Planning a solo dinner for tonight seemed like it would be simple, at least at first. Like many New Yorkers, I’m extremely busy and dine out most nights of the week. So when I made a hump day dinner reservation at Momofuku Nishi for 6:30 p.m. — not exactly primetime — everything seemed routine. The reservationist called a few days later to confirm that I still was having dinner there. “Of course,” I said. “See you there.”
Then she dropped the bomb. “I also wanted to confirm that you knew that it’s going to be a prix fixe menu only. I know that you’re dining alone at the bar and all, but…”
Her voice trailed off, like a doctor pausing before telling a patient that he had some kind of exotic new disease. What was wrong with me? It’s Valentine’s Day, and I was going to be alone, a fate that some in this city would consider worse than death.
It’s not easy being single in New York, and on most nights, one can placate being alone by going to a nice restaurant and enjoying an entree and a glass or four of wine. This is not the case on Valentine’s Day: Even though studies show 67 percent of diners prefer a la carte menus to prix fixe, and only 8 percent want a special menu, many restaurants eliminate a la carte altogether and use the capitalist’s wet dream of a Hallmark holiday to force everyone into expensive all-or-nothing prix fixe menus to bolster earnings during the slow post-holiday months. This is an affront to all diners, but single people in particular are forced to pay a tax, both in dollars and time spent on superfluous courses and wine pairings during a lengthy dinner experience designed for two. Pay, or starve on one of the coldest nights in the middle of winter.
“We’ll see if the chef can do any of the items a la carte,” said Nishi reservationist. I’m sure that she was just trying to be helpful, but then I’d have to eat something different from everyone else in the restaurant and get stared at like I was some sort of subhuman, or vegan. Who would want that?
Okay, forget Momofuku. I had been dying to try L’Atelier de Joël Robuchon, whose chef has been awarded more Michelin stars than anyone else in the world. Surely he knew how to make a single person feel welcome, even on Valentine’s Day. All of the tables were already committed, but the reservationist noted that the bar takes walk-ins. Perfect, I’d just grab a quick bite there! Not so fast. A la carte items were being taken off the menu on Valentine’s Day, and even lone diners at the bar would be subject to the $275-per-person prix fixe, she said. I got the message: Single people not welcome.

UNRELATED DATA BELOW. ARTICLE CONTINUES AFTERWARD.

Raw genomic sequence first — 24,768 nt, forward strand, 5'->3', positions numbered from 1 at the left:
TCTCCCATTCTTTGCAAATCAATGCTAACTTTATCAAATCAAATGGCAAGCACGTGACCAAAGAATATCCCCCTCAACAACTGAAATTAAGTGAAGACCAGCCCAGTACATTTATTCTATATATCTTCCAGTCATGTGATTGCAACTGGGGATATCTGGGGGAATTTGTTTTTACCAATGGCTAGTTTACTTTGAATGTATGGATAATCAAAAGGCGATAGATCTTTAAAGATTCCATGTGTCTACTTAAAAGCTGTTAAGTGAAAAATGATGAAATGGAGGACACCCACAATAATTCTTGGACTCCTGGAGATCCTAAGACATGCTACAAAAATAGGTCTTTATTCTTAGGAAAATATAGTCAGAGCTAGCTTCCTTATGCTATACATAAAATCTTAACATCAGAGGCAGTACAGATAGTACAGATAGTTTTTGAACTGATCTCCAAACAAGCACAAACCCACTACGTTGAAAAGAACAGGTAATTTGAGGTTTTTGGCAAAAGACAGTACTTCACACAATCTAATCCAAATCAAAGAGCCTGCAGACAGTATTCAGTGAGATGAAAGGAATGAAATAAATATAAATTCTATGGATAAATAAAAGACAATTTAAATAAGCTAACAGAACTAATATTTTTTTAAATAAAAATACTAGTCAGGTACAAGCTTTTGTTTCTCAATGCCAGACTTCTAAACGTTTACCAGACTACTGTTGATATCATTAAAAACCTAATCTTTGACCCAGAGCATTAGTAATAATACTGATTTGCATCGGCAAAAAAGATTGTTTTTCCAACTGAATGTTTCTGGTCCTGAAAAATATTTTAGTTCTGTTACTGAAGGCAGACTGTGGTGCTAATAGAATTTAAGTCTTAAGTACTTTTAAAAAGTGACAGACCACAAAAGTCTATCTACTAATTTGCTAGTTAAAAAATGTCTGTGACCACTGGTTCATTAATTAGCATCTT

Unfortunately, Valentine’s Day oppression of singles is not just limited to high-end joints owned by celebrity chefs. Restaurants across the spectrum like Gotham Bar and Grill, DaDong, Colonie, Indian Accent, Flora Bar, Little Tong Noodle Shop, and Empellon Taqueria are all going the prix fixe route. Brigitte, a cute French restaurant in the Lower East Side, doesn’t even take online reservations for one person. When I called, the person on the other end seemed incredulous. “So, you want a reservation for one… on Valentine’s Day?” she asked. Believe it or not, single people also need to eat dinner on a Wednesday, and not just boxes of Easy Mac in our parents’ basement. Still, there were seats available at a reasonable price — $69 (very classy, y’all) — provided I abide by their ground rules for Valentine’s Day: Before dinner, my iPhone would need to be placed inside a vintage cigar box, which contains a pair of question cards to help “spark conversation.” I would talk to Siri, but she’s been locked away in a wooden coffin.
Perhaps something a bit more casual would have to suffice. I reached out to Yo! Sushi in Flatiron, which serves nigiri and hand rolls via a fun glowing conveyor belt that runs the length of the restaurant. Perfect. Who in their right mind would even come here for Valentine’s Day? Is it even logistically possible to serve a prix fixe menu here? It is, apparently. The restaurant is getting locked down with an eight-course omakase and is booked with couples to near capacity. Even the conveyor belt sushi joint had bent to the pressure of Big Valentine.
So I tried my local White Castle, as one does after being rejected by what felt like every restaurant with a Yelp review over four stars. Although the chain converts all its restaurants into a tablecloth experience complete with waitstaff every Valentine’s Day, I was convinced that a single person could still eat a Crave Case of 30 sliders to fill the void that would otherwise be occupied by a fulfilling relationship. But it seemed that White Castle’s regular dinner hours on OpenTable (you read that correctly) were already completely sold out, so I contacted the company, hoping that I’d be able to do a walk-in, or at the very least order at the counter. A representative replied, “I do believe the drive-thru will remain open for those without reservations.”
White Castle had banished me from being in the same room as their real customers for the night: couples. I was like some sort of relationship leper that needed to be kept away from healthy people, at the risk of spreading my disease and making everyone single. Walking up to a drive-thru window to retrieve 4,200 calories worth of mini-hamburgers on Valentine’s Day would be a new low.
From the high end to fast food staples, restaurants in this city are waging a war against single people on Valentine’s Day. What are we supposed to do? Cook dinner at home and Netflix and chill with our cats? Actually ask another human being out on a date?? Don’t be ridiculous.